Brent Chapman of Great Circle Associates spoke about how broadband — which includes the variants of DSL, cable modems, and possibly even wireless — changes the way people perceive the Internet.
Broadband has two major features: it's high speed and always on. DSL provides speeds on the order of 144 kbps (or more than 7 MBps). Cable modems share the same big pipe, but provides similar high speeds. In comparison, even the fastest phone-modems provide no more than 53 Kbps. By always on, Brent means that there's no longer any dial-up delay and no busy signals. This makes the Internet just like electricity or water: You flip a switch or turn a knob and it's just there. This will change how people perceive and use the Internet in the long run; rather than saying "I'll go online later and do that" they're much more likely to hop on and off the net for brief visits to accomplish tasks as they come up as opposed to waiting until later. (Note that most consumer electronics today, such as stereos, televisions, and microwaves, don't actually power themselves completely off. They remain in a reduced-power "stand-by" mode so they can appear to power up more quickly when needed.)
Broadband is also cheaper than traditional leased lines. A T1 line from a telecommunications provider (telco) used to run $1,500 a month. Comparable speeds via DSL are on the order of $300 a month.
The revolution in providing broadband leads to new capabilities, such as connecting small offices or home offices to the Internet at high speeds, as well as making telecommuting more effective for virtually everyone. It also leads to new services or more efficient older services, such as:
Unfortunately, broadband also leads to new security threats. "Always on" means "always vulnerable." You can no longer assume that you can only be hit by attacks when you're on line in front of the computer when the Internet link is always up. Cable modem lines are shared within a neighborhood, so "Network Neighborhood" takes on a whole new meaning. If you have shared your disk or printer within your own home, you're also sharing them with the entire cable neighborhood. We should expect to see new hardware and software firewalls built into broadband DSL in the near future.
Broadband also allows you to save money. Many homes have more than 2 computers, so networking them within the home to share a single big pipe for bandwidth makes more sense to more users now. This means that you could cancel your second phone line (saving about $15/month) as well as multiple ISP accounts (saving $20/month).
What's coming in the future of broadband? Brent expects that virtual ISPs (for sales and marketing features), affinity ISPs (like credit cards), subsidation and cross-marketing will happen in the near term. We'll also see voice over DSL and voice over cable (some areas already have one or both of these); the problem faced by the providers here is "five 9s reliability," or less than 5 minutes of downtime — scheduled or unscheduled — per calendar year. We'll see more network appliances (like WebTV and Tivo) and radio— and broadband-ready MP3 receivers. We'll also see Internet-enabled appliances, such as the refrigerator with a touchscreen for restocking linked to a grocery delivery service such as Peapod or WebVan.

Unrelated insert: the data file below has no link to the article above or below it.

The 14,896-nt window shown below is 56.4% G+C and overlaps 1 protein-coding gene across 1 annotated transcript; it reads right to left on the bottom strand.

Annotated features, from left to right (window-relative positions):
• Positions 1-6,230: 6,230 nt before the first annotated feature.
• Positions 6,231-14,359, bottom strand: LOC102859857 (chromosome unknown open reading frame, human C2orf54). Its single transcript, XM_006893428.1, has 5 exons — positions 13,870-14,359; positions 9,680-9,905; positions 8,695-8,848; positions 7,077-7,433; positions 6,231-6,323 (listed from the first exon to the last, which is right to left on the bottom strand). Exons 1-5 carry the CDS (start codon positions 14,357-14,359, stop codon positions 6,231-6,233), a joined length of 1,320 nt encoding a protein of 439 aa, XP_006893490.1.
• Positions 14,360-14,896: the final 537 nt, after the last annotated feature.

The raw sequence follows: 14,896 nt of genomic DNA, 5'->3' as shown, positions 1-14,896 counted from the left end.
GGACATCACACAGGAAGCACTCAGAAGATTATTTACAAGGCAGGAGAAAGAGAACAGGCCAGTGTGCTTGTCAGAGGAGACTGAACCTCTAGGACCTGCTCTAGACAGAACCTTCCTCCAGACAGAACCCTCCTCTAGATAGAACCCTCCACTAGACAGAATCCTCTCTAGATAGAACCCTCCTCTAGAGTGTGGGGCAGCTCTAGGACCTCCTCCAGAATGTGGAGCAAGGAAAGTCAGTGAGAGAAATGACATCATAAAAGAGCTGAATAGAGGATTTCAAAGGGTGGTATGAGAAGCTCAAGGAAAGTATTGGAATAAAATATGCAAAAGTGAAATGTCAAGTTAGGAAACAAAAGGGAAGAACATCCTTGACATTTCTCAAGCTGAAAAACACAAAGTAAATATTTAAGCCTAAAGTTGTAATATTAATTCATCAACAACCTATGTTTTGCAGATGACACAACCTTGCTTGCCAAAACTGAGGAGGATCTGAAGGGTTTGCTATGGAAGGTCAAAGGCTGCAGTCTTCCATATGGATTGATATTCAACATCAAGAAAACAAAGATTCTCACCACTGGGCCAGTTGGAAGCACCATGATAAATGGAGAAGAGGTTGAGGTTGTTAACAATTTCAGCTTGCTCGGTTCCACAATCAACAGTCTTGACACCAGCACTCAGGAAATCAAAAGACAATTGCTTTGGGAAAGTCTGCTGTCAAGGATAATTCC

There are several IT management issues with broadband. First among these is security: should employees' homes be inside or outside the corporate firewall? If they're inside, who other than the employee has access to the company network? If they're outside, how does the employee get inside for work? Should the corporate Internet access be shared with the homes? If so, we need to have some kind of firewall protection (but then who maintains and monitors those firewalls); if not, the cost to the company will skyrocket since every home user needs to have their own bandwidth. What carriers are available to the employee? How do you connect to them? Are they secure? Are they reliable? Do they perform well? DO you use a single or multiple carriers? If multiple, how do you deal with coordination? Who supports the home system? Who supplies the home system? Who supplies parts for it? What operating systems, releases, applications, and versions are supported? Who can call the help desk? Who uses the systems and the network? How can you provide mutually secure access, such as when an employee's spouse works for the competition? Is a VPN the right solution? If so, is it PC-based (which leads to driver issues) or router-based (which doesn't address the other-people issue)? Are personal firewalls the answer? Those also lead to issues of who provides, configures, reconfigures, manages, and updates them, and ignores the multiple-connection issue.
In the question and answer section, Brent noted that distributed denial of service attacks (DDoS) will increase. Host-based security has to come back into style, since firewalls are no longer enough protection. The Cheswick/Bellovin model of a crunchy exterior and creamy interior no longer applies. Satellite broadband is unlikely because of the huge latency involved. Broadband affects the core routers. When asked what it'll take to administer the high-bandwidth providers (such as Akamai), Brent noted that there's no good answer yet but we certainly need to work on it. As an example, Akami has 600 servers and is moving towards 600,000 servers. Broadband also leads to more peer-to-peer networking, so the traditional source-and-sink model may need to be redefined.